TiO 45 – Exodus – A God Who Draws Near


The Main Idea

Exodus is the template for our salvation story. It shows us what God is like and in it we see the story of our own freedom in Jesus.

Warm Up Questions: (Choose 1 or 2)

Q1: What, if anything, did you decide to give up for Lent? How is your Lenten fast going?

Q2: What, in popular culture, makes reference to the Exodus story?

Q3: Have you encountered anything in your Lenten readings (of Exodus) that have struck you as new or meaningful?

Dig a Little Deeper

There are a lot of things going on in the first few chapters of Exodus. They are the setup for the whole story as they set the stage for what is to happen between God, Moses, the people of Israel, and the King of Egypt.

Read Exodus chapter 1

Jon’s message covered chapters 1-4 in Exodus.

Here is the outline of those chapters:

1. Review: Exodus 1:1-7

  • Joseph was in Egypt and he moved his whole family there (70 people)
  • Joseph died
  • The people of Israel were blessed and grew in size, filling the land

2.  A New King: the beginning of persecution: Exodus 1:8-22

  • A new king arose in Egypt who had no knowledge of Jospeh and became concerned about the numbers of Israelites
  • Egypt enslaved the people of Israel
  • Ordered midwives to kill Israelite baby boys: midwives refused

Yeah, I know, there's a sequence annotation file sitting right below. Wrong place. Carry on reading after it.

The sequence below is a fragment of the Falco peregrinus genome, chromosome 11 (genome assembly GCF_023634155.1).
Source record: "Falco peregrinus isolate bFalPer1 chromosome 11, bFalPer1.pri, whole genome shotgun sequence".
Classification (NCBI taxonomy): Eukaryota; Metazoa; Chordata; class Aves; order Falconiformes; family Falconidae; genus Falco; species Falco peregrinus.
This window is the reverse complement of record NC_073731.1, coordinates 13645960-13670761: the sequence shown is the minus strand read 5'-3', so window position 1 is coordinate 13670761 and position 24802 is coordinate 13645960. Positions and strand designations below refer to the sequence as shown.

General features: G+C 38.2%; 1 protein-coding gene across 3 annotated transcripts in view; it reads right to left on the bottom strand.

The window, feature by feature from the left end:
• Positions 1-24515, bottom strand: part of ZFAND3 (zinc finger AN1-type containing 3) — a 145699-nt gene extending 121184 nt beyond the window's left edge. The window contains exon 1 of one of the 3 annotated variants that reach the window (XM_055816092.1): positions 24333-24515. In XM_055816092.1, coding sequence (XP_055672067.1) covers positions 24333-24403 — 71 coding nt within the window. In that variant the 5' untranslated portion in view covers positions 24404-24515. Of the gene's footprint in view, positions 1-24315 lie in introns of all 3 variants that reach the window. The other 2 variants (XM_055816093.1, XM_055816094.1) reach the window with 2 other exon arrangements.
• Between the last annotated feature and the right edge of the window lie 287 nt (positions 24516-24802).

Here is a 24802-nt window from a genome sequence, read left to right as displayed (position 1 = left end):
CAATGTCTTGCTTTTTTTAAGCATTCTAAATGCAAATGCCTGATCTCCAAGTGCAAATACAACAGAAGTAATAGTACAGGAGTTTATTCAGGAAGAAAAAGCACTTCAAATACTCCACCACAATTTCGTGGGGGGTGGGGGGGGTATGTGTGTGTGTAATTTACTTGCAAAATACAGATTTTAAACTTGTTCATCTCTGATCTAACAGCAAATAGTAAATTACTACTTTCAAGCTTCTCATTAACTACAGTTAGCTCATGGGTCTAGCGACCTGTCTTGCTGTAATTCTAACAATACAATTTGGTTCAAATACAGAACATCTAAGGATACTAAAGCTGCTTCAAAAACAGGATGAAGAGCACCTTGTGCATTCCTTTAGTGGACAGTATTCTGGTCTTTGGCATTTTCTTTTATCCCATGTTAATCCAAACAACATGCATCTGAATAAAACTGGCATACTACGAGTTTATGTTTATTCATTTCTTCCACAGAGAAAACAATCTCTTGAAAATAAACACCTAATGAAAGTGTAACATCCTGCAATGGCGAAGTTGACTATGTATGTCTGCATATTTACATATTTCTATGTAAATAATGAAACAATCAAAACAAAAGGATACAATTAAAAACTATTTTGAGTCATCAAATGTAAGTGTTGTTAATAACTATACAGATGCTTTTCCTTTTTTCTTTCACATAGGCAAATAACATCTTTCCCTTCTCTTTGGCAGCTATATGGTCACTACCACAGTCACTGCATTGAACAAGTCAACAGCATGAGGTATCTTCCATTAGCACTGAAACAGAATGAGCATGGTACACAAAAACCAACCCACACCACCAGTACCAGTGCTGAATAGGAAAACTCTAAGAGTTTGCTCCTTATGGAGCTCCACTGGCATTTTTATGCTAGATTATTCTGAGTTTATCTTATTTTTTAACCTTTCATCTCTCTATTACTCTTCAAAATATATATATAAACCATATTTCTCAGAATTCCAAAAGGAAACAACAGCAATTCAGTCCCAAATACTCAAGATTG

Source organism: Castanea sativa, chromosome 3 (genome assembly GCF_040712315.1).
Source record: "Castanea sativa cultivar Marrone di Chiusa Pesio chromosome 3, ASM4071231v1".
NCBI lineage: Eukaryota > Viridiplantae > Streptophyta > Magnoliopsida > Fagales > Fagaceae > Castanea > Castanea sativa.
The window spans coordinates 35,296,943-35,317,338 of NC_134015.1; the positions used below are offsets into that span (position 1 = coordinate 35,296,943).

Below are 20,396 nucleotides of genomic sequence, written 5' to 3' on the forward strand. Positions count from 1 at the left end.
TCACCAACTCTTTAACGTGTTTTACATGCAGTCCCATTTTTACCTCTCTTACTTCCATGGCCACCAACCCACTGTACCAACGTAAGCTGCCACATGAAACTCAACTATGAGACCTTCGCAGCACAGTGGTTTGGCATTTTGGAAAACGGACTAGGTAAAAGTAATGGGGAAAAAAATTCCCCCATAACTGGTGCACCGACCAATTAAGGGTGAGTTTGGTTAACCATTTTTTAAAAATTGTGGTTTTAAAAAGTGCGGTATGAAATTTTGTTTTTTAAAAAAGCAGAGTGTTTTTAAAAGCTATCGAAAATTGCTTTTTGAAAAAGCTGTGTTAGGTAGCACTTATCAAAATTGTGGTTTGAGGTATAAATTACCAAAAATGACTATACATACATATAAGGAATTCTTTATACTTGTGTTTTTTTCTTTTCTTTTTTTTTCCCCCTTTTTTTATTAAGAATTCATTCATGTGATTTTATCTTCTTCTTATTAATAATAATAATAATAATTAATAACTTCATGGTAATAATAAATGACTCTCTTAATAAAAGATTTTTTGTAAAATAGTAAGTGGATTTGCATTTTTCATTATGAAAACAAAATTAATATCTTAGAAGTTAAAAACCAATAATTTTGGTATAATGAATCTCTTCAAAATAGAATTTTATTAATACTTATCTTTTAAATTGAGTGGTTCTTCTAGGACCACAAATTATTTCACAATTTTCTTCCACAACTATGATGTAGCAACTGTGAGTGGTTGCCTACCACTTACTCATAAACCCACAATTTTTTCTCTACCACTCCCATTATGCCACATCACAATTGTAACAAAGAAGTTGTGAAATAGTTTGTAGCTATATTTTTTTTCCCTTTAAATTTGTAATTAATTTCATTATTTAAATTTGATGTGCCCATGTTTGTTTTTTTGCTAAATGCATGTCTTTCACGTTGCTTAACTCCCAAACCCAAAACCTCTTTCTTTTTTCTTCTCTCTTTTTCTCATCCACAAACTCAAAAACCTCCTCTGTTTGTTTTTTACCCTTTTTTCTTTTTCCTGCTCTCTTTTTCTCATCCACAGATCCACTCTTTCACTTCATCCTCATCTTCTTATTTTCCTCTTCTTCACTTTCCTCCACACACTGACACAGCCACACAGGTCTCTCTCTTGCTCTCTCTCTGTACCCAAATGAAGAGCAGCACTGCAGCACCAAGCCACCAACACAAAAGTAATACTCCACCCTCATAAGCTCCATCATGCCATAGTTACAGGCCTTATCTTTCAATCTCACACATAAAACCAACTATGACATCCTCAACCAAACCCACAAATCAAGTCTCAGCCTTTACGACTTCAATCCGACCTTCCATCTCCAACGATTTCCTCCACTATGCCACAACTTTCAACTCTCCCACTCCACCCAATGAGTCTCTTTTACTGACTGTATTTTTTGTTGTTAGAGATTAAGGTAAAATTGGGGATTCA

• Ordered all the people to throw Israelite baby boys into the Nile River

3. The Rescue of Moses: Exodus 2:1-10

  • to avoid the Pharaoh’s command, an Israelite woman put her baby boy (Moses) into a basket in the Nile
  • The baby was discovered and rescued by the daughter of the Pharaoh who adopted him
  • Moses’ mother (ironically) was paid to nurse the baby
  • Moses grew up in the court of the Pharaoh

4. Moses flees to Exile: Exodus 2:11-25

  • Moses sees an Egyptian beating a Hebrew and kills him
  • Moses sees two Hebrews fighting and tells them to stop … he discovers that his crime is well known
  • The Pharaoh tries to capture Moses to have him killed for his crime
  • Moses flees to Midean
  • Moses meets the daughters of Reuel, the priest of Midean and defends their right to get water for their sheep against other shepherds in the area
  • Moses is brought to Reuel’s home and marries his daughter Zipporah
  • The Pharaoh dies
  • God hears the cries of the Israelites

5. Moses is called by God: Exodus 3:1-22

  • God appears to Moses in a burning bush
  • God promises to release the people
  • God sends Moses to save his people
  • God reveals himself: “I AM has sent you”

6. Moses is given signs to prove he was sent by God: Exodus 4:1-9

  • Staff becomes serpent
  • Hand becomes leprous and then healed again
  • Water turned to blood

7. Aaron (Moses’ brother) is tasked with speaking on Moses’ behalf: Exodus 4:10-20

8. Moses and Aaron convince the people that God will rescue them and set them free: Exodus 4:21-31

The Timelines of Exodus:

Exodus 1:1-7 – from the entry of the family of Joseph into Egypt, about 800 years passes.

  • The people have multiplied from 70 people to about a million people